The ESA-NASA Ulysses
Probe and Planet X / Nibiru
Jacco van der Worp, MSc
A September Epitaph for Ulysses
With the months of silence following the disappointment of the 2008 look-down North Pole flyby, there was a noticeable absence of real data until September 2008.
Then, on September 23, a bit of data finally made its way to the web. Although the name “Ulysses” did not appear until the third paragraph in this NASA press release, it caught our eye nonetheless, and it turns out to be more interesting than NASA could have foreseen (or probably intended.)
Solar Wind Loses Power, Hits 50-year Low
In a briefing today at NASA headquarters, solar physicists announced that the solar wind is losing power.
"The average pressure of the solar wind has dropped more than 20% since the mid-1990s," says Dave McComas of the Southwest Research Institute in San Antonio, Texas. "This is the weakest it's been since we began monitoring solar wind almost 50 years ago."
Curiously, the speed of the million mph solar wind hasn't decreased much—only 3%. The change in pressure comes mainly from reductions in temperature and density. The solar wind is 13% cooler and 20% less dense.
In addition to weakened solar wind, "Ulysses also finds that the sun's underlying magnetic field has weakened by more than 30% since the mid-1990s," says Posner. "This reduces natural shielding even more."
Unpublished Ulysses cosmic ray data show that, indeed, high energy (GeV) electrons, a minor but telltale component of cosmic rays around Earth, have jumped in number by about 20%.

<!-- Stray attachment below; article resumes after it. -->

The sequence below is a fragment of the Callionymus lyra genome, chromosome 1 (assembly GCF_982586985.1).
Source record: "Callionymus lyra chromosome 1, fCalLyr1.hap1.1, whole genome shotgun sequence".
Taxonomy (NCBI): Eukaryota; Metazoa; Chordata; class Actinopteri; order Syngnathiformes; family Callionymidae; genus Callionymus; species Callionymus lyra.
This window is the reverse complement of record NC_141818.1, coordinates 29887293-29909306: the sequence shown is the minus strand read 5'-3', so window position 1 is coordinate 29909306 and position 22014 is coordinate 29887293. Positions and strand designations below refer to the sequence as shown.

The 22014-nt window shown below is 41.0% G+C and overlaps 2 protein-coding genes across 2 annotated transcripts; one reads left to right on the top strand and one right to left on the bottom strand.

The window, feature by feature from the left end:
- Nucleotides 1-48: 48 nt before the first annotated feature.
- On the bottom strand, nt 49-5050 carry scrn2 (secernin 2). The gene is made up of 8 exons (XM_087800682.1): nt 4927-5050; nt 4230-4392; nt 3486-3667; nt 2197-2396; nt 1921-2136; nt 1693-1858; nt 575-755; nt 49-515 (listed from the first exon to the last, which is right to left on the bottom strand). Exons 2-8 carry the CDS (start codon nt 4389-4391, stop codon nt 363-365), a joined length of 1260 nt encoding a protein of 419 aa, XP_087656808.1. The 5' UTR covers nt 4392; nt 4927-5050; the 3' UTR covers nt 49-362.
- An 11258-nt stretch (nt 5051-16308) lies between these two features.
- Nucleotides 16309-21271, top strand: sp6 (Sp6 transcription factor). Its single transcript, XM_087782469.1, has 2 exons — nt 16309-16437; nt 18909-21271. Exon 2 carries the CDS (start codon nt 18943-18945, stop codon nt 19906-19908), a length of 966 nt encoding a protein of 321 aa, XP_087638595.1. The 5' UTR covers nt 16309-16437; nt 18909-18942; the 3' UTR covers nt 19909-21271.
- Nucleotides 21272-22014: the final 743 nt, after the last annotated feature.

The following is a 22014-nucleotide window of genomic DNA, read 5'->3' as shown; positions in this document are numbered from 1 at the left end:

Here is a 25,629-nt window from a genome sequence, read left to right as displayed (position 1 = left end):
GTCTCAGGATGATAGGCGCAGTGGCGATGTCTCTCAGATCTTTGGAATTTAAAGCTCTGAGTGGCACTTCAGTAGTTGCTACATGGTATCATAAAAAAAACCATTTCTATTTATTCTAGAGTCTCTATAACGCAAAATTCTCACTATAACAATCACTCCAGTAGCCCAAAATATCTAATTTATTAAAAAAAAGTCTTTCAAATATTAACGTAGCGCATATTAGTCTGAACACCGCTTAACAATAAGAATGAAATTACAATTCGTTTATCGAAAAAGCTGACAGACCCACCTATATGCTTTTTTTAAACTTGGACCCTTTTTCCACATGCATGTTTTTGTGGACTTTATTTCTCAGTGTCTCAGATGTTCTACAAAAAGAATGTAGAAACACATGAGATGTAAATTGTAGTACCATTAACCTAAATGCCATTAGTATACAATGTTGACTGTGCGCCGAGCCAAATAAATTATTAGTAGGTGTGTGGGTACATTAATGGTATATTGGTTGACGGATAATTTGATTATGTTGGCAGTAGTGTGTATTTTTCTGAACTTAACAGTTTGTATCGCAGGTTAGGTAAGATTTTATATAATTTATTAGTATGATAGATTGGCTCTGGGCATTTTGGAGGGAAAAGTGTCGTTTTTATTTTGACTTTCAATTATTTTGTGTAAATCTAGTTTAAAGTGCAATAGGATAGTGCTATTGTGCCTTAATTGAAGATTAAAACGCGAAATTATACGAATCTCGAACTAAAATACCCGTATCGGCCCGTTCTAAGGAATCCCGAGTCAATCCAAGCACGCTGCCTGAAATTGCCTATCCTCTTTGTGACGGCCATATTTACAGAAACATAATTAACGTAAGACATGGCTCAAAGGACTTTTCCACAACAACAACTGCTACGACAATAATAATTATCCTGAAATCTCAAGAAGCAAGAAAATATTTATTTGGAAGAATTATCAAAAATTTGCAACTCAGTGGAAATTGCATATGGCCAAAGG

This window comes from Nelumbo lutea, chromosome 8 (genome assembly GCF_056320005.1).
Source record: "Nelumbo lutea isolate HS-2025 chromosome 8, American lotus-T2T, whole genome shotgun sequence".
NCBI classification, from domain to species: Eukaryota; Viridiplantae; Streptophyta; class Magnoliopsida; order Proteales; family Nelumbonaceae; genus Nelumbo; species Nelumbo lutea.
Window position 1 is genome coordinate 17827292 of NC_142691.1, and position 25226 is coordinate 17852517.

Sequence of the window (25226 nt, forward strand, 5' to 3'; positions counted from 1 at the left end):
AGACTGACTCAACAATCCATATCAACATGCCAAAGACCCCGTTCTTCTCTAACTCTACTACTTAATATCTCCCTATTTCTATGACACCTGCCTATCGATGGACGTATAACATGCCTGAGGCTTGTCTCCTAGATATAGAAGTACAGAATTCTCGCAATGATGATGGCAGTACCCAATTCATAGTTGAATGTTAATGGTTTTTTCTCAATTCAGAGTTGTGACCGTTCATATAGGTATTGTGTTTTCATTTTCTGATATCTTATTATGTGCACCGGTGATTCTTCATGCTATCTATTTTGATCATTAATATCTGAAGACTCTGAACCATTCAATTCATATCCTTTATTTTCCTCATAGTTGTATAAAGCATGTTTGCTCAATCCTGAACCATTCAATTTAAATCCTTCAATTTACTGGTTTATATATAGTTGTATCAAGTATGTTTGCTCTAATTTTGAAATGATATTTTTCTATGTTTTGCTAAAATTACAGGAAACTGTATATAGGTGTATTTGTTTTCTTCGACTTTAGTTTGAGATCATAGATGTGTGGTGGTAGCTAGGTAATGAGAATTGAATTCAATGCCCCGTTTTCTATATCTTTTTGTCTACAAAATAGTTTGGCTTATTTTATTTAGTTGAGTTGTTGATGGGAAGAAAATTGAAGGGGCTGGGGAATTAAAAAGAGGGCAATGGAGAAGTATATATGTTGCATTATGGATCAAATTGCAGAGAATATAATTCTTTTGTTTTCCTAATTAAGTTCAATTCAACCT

These extra particles pose no threat to people on Earth's surface. Our thick atmosphere and planetary magnetic field provide additional layers of protection that keep us safe.
As we pored over the article, we quickly became equally impressed with its formulation, as well as its content. There is no past tense, only present tense formulation throughout the article. For example, Ulysses “finds”? Did they mean “found”, or “has found”? This begs the question, how can a probe that is frozen in a deep sleep mode, according to mission controllers, be sending in this much ongoing data? Ergo, are we looking at an error in semantics, or is someone trying to slip us information between the lines? Interesting thoughts to consider, but of more importance is the data itself.
As the old saying goes, “a picture is worth a thousand words” and the big picture is here. In fact, it stands out like a sore thumb at the 8 o'clock position in the illustration that appears in the article.
A strong anomaly from both the 1998 and 2008 orbits (lower left quadrant) is clearly depicted in this illustration. These flybys occurred 10 years apart, and at that position, the solar wind is shown to be nearly twice as strong as elsewhere on the Sun! Furthermore, the point of the anomaly has to be at an angle anywhere between 10 and 45 degrees to the ecliptic plane.
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However, this illustration also raises other questions, because it does not offer a timescale. For example, the flyby over the Sun's North Pole took place less than 7 months before the end of the second period depicted, which would indicate that the graphs went counter-clockwise and started at the 9 o'clock position at the beginning of the upper left quadrant.